As you will see, the top five costs in order of most of the costs go to, to the least are:

  • police services
  • capital costs (new or repaired roads, parks, community centres and other facilities+)
  • fire protection (public safety services)
  • roads and transportation (street lights, stop signs, traffic calming, transit+)
  • maintenance services (road resurfacing, pot holes, sidewalk repairs, tree planting, garbage pickup in parks+)

The majority of these services continued throughout the COVID-19 pandemic, and in some cases increased, in order to keep people protected, healthy and safe.

If you are interested in the specifics of where any of these dollars are spent you can review the capital budget book, or the operating budget book, available here:


The Mayor’s Office has received some concerns from the public that the tax increases are the result of flowers being planted throughout our downtown; measures to manage congestion and illegal parking along Beachway Park; and the upcoming renovations to City Hall — this is incorrect.

Flowers in the Downtown/Beachway Park Mitigation Measures

The downtown is covered by the Burlington Downtown Business Association (BDBA), an independent association funded primarily through a levy on member businesses in the geographic BDBA boundaries. One of the key roles of the BDBA is beautification. They exclusively fund the flower hanging baskets and other decorations in the downtown. You do not pay for these from your property taxes.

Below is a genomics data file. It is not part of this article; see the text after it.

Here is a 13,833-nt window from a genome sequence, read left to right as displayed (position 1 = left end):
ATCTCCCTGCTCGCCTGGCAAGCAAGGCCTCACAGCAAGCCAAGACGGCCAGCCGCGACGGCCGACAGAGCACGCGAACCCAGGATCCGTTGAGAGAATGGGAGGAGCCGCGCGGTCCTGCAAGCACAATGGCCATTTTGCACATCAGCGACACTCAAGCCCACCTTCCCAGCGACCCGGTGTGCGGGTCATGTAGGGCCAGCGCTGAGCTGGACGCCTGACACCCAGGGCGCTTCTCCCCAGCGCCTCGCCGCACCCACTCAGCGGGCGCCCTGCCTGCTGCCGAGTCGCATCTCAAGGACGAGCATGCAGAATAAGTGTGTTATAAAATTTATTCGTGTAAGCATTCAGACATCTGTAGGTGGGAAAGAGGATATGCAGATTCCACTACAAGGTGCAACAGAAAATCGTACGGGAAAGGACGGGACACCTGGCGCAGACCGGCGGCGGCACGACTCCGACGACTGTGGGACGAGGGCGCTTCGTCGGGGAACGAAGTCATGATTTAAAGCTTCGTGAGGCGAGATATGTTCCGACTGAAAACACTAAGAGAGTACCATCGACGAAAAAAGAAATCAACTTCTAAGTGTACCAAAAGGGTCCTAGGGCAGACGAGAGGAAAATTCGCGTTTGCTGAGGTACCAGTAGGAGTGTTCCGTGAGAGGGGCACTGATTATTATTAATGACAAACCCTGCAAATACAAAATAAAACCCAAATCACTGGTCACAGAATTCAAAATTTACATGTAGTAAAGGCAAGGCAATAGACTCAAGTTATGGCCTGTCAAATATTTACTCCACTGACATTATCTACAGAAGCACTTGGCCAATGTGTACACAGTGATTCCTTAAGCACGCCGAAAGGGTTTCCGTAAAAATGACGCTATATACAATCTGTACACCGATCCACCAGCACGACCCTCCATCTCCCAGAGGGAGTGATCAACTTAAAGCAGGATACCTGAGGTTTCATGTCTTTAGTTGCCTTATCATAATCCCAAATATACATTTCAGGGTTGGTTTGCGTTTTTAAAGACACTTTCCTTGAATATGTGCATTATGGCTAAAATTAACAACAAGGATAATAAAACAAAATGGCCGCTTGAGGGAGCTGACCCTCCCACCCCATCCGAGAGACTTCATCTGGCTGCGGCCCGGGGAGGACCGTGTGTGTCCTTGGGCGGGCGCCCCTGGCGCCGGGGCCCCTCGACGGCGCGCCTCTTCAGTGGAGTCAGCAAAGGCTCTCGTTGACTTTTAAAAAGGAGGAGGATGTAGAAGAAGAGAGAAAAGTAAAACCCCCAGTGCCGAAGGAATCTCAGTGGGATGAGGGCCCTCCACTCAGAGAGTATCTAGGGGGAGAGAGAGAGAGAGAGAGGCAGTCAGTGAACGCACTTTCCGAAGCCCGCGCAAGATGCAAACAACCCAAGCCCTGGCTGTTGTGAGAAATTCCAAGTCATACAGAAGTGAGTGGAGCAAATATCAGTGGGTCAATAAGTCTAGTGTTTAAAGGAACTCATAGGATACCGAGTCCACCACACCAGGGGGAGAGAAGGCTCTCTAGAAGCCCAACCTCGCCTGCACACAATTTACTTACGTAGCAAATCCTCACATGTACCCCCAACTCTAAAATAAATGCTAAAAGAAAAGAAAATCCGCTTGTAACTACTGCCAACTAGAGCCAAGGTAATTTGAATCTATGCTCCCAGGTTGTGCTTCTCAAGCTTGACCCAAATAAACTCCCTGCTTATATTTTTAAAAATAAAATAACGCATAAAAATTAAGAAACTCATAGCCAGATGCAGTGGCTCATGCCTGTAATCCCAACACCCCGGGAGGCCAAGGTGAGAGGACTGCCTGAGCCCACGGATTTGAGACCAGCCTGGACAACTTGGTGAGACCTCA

There are also flowers planted in medians downtown (Brant Street, Lakeshore Road) and elsewhere across the city. These are funded through existing city funds and no additional locations were added this year, so there is no increase in your taxes related to these flowers.

City council recently discussed how best to manage congestion and illegal parking along Beachway Park, including illegal parking along the grassy area overtop of a gas line. We have tried many things over the years — signs, ticketing, towing, some form of barriers. Last year, with more people being at home rather than travelling during the holidays due to COVID-19 the situation became even worse.

City staff proposed a combination of repurposing existing armour stone, purchasing more where needed, and adding select flower planters at locations to provide both a practical function/barrier to illegal parking and be beautiful at the same time. The alternative — concrete barriers — was twice the cost of the armour stone and flower planters, without the aesthetic appeal. The majority of council supported the staff-recommended initiative.

As these additional costs were related to increased congestion due to COVID-19, we were able use COVID funding from the province and federal governments for these additional costs. We have also implemented a weekend parking fee for use of the parking services to recoup some of these costs. Halton residents are eligible for 10 free passes per year giving them over a month of free parking at the beach.